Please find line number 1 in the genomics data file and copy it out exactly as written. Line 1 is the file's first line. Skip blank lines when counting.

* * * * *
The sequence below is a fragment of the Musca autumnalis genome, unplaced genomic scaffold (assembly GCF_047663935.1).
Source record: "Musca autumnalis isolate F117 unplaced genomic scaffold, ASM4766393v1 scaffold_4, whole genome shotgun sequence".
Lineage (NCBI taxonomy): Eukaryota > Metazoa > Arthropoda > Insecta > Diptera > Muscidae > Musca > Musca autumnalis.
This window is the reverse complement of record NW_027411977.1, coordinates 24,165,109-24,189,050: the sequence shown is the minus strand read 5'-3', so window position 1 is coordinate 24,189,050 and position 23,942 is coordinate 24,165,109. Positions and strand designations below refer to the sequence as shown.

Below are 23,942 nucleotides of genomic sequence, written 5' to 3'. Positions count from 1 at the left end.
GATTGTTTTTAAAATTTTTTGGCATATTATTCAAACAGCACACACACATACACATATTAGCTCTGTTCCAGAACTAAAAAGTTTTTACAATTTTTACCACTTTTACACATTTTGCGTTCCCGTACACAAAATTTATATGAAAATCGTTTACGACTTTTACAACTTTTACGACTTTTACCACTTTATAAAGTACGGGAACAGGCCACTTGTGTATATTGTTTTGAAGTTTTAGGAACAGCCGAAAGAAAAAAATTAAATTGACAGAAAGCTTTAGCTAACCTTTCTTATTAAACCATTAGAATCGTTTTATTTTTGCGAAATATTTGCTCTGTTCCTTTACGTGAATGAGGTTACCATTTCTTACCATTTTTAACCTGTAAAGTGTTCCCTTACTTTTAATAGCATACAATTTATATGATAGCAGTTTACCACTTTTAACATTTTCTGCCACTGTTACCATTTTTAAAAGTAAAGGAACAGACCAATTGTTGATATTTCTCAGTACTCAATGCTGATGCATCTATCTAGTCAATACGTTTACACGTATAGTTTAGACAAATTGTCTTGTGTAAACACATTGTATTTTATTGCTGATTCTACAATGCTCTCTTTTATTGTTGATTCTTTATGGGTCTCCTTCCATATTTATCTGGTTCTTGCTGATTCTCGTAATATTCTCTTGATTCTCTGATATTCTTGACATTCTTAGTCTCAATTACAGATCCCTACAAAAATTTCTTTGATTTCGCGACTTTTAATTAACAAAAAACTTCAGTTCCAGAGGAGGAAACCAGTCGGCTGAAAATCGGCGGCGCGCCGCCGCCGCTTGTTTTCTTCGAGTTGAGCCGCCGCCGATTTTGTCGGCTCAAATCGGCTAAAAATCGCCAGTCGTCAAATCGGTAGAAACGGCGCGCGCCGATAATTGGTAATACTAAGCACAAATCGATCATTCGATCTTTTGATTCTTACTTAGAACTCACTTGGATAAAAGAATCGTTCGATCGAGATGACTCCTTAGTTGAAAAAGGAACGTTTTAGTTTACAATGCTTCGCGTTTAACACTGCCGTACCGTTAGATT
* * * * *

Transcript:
The sequence below is a fragment of the Musca autumnalis genome, unplaced genomic scaffold (assembly GCF_047663935.1).